Word of the Month

A devilish strategy

September 2006

Satan, the adversary from the beginning, practises a devilish strategy. This was already evident in the Garden of Eden. At that time the serpent in which the Devil was embodied awakened the thought: “Has God indeed said? Are things really the way He told you?” (cf. Genesis 3:1). It was in this manner that he sought to weaken the inner man. Thus the commandment that God had given so clearly and unambiguously was called into question, and its interpretation softened.

When the Lord Jesus was tempted in the wilderness, the Devil proceeded in a similar fashion. He made many suggestions that did not appear to be so fatal at first glance. And yet all of them were aimed at weakening the inner man. Satan said: “If You are the Son of God, command that these stones become bread” (cf. Matthew 4: 3). In so doing he was trying to undermine Jesus’ awareness of Himself as the Messiah. After such a long period of fasting, the Lord must indeed have been very hungry, but He did not go along with the Devil’s game. Instead He distanced Himself from this notion of misusing His power at the Tempter’s suggestion. When Satan showed the Lord all the kingdoms of the world in a moment, he was trying to overwhelm Jesus Christ by the sheer force of the impression and induce the Lord to worship him. But the Son of God did not fall for this trap, as it would have entailed the weakening of His inner being. The Lord did not go along with this either.

In our time there are many influences that could weaken the inner man. The great variety of religious opinions and views has become a veritable marketplace in which everyone can advertise whatever seems right to them. There are no more clear convictions, no more sharp dividing lines between the divine and the human. One of the things that distinguish our time is that earthly matters pressure all of us so massively. There are many sorts of difficulties and problems in our daily lives. We can see this in the employment market, for example. Every day we are inundated with news and occurrences. All these things are conditions that could weaken our inner man. But the Lord wants us to be strong “through His Spirit in the inner man” (cf. Ephesians 3: 16), as Apostle Paul writes. Therefore let us not engage in Satan’s little game. Instead it should be our motto to become strong through the Spirit of God.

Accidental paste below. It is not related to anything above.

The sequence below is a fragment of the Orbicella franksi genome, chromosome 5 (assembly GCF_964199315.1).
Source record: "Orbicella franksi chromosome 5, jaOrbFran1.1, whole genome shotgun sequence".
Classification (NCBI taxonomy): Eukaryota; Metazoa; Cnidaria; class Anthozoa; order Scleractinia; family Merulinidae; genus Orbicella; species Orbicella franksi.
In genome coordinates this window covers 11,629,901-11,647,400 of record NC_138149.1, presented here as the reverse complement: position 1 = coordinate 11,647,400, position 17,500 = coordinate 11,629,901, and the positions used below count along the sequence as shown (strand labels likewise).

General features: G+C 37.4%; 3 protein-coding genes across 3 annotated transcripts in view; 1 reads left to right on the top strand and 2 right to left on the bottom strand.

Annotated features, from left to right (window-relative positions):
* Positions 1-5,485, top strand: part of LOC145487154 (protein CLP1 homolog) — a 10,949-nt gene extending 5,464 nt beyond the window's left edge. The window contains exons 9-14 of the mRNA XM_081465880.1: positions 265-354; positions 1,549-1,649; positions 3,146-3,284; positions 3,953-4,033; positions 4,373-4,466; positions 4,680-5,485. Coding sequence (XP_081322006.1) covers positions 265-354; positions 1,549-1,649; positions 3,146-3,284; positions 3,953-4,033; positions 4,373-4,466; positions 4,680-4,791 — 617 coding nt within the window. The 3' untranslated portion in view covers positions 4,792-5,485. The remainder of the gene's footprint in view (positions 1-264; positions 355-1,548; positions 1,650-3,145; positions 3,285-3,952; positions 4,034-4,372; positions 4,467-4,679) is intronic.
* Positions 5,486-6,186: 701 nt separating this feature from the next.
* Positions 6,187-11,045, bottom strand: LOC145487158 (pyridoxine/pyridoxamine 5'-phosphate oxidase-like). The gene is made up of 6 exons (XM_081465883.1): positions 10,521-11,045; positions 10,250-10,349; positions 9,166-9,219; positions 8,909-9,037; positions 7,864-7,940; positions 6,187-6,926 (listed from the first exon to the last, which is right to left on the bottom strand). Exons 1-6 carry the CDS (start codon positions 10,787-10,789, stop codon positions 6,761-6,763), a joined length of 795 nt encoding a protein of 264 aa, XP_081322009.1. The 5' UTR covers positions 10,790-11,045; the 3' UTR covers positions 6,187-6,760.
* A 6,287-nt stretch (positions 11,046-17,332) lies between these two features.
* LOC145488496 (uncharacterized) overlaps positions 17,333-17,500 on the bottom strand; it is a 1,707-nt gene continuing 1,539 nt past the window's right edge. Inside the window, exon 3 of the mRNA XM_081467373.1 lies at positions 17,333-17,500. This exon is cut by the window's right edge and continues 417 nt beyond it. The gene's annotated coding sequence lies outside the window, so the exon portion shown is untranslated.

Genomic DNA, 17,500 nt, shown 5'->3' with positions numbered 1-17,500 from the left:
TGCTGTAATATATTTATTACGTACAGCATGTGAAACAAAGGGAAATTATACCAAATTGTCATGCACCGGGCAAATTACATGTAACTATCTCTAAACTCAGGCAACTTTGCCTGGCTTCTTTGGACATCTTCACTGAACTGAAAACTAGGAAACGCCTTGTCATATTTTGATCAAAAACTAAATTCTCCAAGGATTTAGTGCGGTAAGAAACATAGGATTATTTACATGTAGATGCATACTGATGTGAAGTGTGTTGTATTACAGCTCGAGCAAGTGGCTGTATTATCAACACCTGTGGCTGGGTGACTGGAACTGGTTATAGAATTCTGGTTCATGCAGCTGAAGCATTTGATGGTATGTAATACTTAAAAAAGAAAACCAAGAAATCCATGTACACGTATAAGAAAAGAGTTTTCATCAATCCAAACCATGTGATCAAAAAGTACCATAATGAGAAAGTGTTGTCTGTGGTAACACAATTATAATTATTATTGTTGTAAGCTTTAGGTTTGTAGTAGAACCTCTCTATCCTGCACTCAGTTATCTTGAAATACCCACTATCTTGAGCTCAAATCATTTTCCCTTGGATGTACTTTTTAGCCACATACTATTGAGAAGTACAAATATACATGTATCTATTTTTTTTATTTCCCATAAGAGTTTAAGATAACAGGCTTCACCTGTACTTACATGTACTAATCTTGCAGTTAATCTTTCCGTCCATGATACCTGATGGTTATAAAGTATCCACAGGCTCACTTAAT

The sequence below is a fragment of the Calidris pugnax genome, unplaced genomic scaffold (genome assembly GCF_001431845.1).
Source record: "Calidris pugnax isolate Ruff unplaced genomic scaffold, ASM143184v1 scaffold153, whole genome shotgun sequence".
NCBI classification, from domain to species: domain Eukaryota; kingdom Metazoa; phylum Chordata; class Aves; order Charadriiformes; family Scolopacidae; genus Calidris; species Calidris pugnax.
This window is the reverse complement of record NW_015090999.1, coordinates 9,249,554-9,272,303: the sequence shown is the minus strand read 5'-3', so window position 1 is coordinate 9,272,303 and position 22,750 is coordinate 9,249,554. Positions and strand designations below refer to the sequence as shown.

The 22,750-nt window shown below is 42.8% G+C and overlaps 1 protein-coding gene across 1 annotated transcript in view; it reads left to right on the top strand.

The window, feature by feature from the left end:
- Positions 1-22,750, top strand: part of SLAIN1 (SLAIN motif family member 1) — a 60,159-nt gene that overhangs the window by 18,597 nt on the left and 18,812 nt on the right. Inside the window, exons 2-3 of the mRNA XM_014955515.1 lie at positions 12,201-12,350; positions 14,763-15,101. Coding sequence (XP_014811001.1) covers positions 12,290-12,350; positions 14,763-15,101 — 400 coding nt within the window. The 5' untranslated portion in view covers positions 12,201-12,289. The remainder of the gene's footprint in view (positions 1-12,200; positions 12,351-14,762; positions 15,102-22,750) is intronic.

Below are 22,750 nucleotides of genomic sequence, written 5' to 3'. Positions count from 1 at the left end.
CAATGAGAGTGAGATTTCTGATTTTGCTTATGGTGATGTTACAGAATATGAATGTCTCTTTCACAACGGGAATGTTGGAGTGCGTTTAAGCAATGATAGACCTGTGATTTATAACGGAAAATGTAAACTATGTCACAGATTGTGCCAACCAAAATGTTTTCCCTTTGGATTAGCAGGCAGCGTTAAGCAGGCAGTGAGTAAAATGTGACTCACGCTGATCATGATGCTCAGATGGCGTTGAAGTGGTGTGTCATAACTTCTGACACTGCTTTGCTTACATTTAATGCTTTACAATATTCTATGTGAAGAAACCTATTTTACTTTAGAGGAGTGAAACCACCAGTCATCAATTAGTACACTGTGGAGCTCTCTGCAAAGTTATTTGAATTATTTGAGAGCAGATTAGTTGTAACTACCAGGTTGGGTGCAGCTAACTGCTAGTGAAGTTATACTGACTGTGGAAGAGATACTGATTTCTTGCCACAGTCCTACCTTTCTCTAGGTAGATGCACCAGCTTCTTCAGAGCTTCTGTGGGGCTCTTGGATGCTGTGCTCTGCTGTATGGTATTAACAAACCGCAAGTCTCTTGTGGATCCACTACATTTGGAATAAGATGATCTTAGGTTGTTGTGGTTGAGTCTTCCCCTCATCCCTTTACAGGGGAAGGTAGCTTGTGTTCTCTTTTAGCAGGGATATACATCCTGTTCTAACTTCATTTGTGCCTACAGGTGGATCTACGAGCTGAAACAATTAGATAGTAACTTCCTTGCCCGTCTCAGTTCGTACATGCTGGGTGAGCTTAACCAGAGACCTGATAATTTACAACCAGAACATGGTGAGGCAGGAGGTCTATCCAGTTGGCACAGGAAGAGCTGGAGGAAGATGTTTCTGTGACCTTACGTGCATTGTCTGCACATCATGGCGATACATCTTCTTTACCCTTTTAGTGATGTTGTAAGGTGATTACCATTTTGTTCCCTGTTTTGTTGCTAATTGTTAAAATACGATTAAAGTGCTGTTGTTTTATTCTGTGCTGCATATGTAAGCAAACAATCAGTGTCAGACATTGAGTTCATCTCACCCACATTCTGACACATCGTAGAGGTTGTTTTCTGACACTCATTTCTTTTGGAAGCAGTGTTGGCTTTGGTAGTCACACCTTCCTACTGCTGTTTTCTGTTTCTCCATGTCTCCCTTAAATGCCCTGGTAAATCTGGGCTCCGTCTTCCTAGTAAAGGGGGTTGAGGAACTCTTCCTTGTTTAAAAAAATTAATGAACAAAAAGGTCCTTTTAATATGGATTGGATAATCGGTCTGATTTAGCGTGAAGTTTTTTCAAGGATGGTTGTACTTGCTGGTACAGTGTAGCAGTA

It is characteristic of inner strength if someone is at peace and can radiate peace even when his surroundings are restless and torn with strife. That is what set the Lord Jesus apart: everyone else was on edge when He was accused and called to give account, but He remained quiet and said nothing. That is the strength of the inner man. Joy is another hallmark of inner strength. Even when problems arise, when cares and concerns press us, or when we fall into outward distress, our joy is not to diminish. We can rejoice that our names are registered in heaven among the firstborn. We can rejoice with all our hearts that we are secure in the hand of God. That is a joy to which we can hold fast despite all our burdens.

Let us take a moment to see whether we are weak or strong inside!

(From a divine service by the Chief Apostle)